After she went back inside, I snatched the ball from Carl and missed a basket.
I said, “Your mom says the other kids wanted to play with you, but you wouldn’t play with them.”
He took the ball and nailed a basket. “I don’t like them. I don’t understand them.”
“What about me?”
Carl shrugged and passed me the ball, bouncing it off the asphalt.
“When can we watch the movie again?” he said.
I took Polaroids. I took notes. I assembled a dossier.
I arranged my dossier of Eric Binder in my bedroom closet on the backside of a cork bulletin board. These days, I came to the closet to study Eric’s dossier, adding notes and observations. I no longer felt the need to cut myself, but I saved the razor. I didn’t know if it might be useful someday. As a nine-year-old, I had access to so few choice weapons.
I turned the bulletin board over and showed the dossier to Carl.
“Cold,” he said. “Just like Bishop.”
We both wanted to be Bishop. Neither of us wanted to be Jan-Michael Vincent’s character; hell, we could barely remember his first name. Vincent’s character was an irritating pretty boy, and in the end, he got what he deserved. But if you were Bishop, you could live with yourself.
He read the headings of my notes: “Known statistics. Habits. Health.” Then he examined the photos. “What’s this?” he said, tapping a black photo with his index fingernail.
“Eric sleeping,” I said. “I was afraid to use the flash.”
We played AC-DC on my tape recorder. I didn’t like heavy metal; it was Carl’s tape. Whenever Carl came over, I let him play what he liked.
Scanning the board, he rubbed his index finger across his lips, just like Bishop.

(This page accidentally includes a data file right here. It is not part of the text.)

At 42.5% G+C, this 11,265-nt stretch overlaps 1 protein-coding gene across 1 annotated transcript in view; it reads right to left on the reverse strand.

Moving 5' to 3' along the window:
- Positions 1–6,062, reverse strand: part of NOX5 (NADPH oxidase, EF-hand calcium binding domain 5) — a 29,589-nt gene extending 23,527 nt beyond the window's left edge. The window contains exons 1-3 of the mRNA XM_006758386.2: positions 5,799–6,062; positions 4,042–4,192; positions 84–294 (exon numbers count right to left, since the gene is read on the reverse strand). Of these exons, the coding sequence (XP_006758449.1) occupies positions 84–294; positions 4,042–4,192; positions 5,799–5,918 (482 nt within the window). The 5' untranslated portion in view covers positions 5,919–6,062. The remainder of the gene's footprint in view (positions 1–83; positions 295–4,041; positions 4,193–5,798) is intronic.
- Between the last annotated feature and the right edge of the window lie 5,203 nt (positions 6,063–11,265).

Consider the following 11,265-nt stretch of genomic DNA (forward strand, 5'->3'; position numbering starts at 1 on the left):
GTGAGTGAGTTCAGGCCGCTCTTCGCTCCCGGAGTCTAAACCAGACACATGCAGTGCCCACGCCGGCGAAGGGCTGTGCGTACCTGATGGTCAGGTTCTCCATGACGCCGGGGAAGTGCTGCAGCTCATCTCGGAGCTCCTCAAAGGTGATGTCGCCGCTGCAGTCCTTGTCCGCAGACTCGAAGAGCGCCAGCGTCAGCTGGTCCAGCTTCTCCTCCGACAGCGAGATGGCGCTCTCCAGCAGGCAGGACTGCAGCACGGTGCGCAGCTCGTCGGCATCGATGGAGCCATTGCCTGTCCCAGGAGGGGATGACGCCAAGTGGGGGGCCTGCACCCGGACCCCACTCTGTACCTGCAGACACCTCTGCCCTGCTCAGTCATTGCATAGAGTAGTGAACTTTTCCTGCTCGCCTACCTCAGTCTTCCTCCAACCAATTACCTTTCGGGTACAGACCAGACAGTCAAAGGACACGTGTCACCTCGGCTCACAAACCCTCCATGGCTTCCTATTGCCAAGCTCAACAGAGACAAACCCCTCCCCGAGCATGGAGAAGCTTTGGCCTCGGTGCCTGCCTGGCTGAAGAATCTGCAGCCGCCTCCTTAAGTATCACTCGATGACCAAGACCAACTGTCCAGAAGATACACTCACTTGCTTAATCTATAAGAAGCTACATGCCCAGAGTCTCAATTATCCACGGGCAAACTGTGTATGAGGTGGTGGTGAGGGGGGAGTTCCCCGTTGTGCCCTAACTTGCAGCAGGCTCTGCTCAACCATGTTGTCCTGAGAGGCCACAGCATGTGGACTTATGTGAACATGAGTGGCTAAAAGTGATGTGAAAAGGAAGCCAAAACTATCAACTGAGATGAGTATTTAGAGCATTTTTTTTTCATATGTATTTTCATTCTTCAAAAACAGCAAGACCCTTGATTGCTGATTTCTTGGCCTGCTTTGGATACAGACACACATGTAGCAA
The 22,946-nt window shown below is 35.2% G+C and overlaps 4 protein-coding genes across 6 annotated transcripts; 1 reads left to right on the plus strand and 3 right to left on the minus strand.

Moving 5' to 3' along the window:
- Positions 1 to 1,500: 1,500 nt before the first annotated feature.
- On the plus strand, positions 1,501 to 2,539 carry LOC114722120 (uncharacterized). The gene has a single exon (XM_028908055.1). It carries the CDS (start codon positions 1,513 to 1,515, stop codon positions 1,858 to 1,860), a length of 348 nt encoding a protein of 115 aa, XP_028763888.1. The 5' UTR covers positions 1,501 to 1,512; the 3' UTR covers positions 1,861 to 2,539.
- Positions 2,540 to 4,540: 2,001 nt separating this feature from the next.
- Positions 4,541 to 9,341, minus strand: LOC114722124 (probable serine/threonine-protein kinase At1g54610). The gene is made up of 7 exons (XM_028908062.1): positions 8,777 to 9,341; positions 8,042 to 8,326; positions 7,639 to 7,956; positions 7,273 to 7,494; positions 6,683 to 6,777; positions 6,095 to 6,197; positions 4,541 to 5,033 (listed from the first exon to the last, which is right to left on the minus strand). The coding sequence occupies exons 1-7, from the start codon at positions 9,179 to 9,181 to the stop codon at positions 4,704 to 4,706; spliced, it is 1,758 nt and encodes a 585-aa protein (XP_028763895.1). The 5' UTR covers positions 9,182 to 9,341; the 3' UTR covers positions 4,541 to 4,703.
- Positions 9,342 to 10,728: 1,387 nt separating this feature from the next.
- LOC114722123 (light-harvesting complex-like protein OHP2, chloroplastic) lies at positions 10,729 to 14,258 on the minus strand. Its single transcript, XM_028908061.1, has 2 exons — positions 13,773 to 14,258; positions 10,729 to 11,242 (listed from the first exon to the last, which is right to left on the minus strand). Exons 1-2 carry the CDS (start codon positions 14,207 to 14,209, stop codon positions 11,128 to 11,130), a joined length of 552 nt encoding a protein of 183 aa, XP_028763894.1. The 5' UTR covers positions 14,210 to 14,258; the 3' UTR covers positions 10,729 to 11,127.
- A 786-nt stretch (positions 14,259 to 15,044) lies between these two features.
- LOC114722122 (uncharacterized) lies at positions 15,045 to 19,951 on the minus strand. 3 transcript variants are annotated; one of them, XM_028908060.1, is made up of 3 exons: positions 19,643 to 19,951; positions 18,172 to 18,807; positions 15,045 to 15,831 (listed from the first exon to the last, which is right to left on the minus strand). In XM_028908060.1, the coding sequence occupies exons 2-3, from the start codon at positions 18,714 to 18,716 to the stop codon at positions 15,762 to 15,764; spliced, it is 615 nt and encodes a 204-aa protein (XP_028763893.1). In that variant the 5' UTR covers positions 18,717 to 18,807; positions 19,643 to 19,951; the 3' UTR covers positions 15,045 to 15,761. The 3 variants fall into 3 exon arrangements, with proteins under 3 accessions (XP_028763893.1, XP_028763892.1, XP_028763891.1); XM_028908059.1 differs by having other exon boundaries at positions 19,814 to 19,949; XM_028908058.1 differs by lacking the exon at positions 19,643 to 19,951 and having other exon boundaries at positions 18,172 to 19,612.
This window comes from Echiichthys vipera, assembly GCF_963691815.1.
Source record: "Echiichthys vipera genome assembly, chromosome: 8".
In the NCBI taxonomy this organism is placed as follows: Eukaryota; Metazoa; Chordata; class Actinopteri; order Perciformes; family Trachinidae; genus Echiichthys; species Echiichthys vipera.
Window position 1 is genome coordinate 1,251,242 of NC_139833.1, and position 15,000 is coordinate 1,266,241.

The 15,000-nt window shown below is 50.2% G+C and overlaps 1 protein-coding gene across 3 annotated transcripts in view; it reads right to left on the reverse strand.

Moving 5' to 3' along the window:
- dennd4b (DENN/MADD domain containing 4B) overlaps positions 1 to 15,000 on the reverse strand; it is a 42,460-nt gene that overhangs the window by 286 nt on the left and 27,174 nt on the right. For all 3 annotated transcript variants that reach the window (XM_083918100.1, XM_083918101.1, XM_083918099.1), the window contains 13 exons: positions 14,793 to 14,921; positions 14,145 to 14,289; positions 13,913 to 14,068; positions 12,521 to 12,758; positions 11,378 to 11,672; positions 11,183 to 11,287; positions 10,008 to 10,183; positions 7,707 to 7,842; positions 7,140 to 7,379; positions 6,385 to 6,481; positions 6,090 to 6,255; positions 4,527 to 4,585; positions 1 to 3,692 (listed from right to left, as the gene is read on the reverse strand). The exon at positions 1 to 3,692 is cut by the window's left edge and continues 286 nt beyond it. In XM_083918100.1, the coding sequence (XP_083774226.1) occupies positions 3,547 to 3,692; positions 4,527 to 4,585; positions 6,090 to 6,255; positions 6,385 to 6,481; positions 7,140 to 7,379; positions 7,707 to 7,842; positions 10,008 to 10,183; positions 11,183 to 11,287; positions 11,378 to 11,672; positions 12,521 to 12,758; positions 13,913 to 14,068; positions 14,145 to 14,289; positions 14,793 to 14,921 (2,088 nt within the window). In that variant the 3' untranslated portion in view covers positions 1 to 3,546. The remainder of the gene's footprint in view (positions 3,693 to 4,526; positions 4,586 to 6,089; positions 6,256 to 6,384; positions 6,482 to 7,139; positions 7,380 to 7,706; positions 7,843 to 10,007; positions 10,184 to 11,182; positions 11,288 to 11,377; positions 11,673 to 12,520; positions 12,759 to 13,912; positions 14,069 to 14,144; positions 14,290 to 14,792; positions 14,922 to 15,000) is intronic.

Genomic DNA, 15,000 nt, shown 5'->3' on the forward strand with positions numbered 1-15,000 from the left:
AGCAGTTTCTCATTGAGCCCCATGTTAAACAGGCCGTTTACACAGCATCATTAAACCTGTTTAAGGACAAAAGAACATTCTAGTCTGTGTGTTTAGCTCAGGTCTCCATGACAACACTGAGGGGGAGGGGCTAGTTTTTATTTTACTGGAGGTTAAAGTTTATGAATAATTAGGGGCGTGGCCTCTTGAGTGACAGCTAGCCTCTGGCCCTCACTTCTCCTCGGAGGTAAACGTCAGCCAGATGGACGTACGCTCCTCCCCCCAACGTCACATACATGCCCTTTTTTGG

Finally, he said, “How you gonna do it?”
“When he’s hunched over the T-bird’s engine, I’m gonna hit him with a wrench. I won’t stop until he’s dead. Then I’ll slam the hood down on his head to make it look like an accident.”
“That might work,” he said.
Arthur Bishop said, “Murder is only killing without a license.”
It made sense. It was wrong to murder. It was also wrong to beat your wife and step-son bloody. And it was wrong to remain a victim.
Killing Eric Binder, that was right. Once I understood that, the rest was simple.
But nothing is ever simple.
I wish I could say that Eric did something extra-awful the day before I made my move. But he didn’t. It was just more of the same, and that was bad enough.
You’re probably thinking, why not go to the police, or show your back to a schoolteacher, or a minister?
I don’t know. Maybe because I knew Mom wouldn’t back me up. I’d heard stories of fathers who’d iced their whole family, and the records later showed the psycho had been reported for assault a half dozen times before.
Maybe I wanted revenge.
No: I wanted to be The Mechanic. I wanted to fix this problem.
Saturday afternoon, Eric was messing with the T-bird; Carl shot baskets. I watched him sink four, five, six in a row. Sure: what did he have to be nervous about? We had it all planned. I’d do the deed, and all Carl had to do was remember the story we’d agreed upon.
I took off my sneakers, snuck over to Eric’s toolbox, and found the heaviest wrench.
I’d be cool when the cops came, so cool they’d be suspicious; but then I’d say, “He’s not my dad. He’s my step-dad. Besides, look what he did to me.” Then I’d show them my back. “You think I’m gonna cry over that asshole?”
That’s what I’d say.
Eric was an asshole; Carl said it all the time. For Carl, people were either cool or assholes. It was a comforting world view.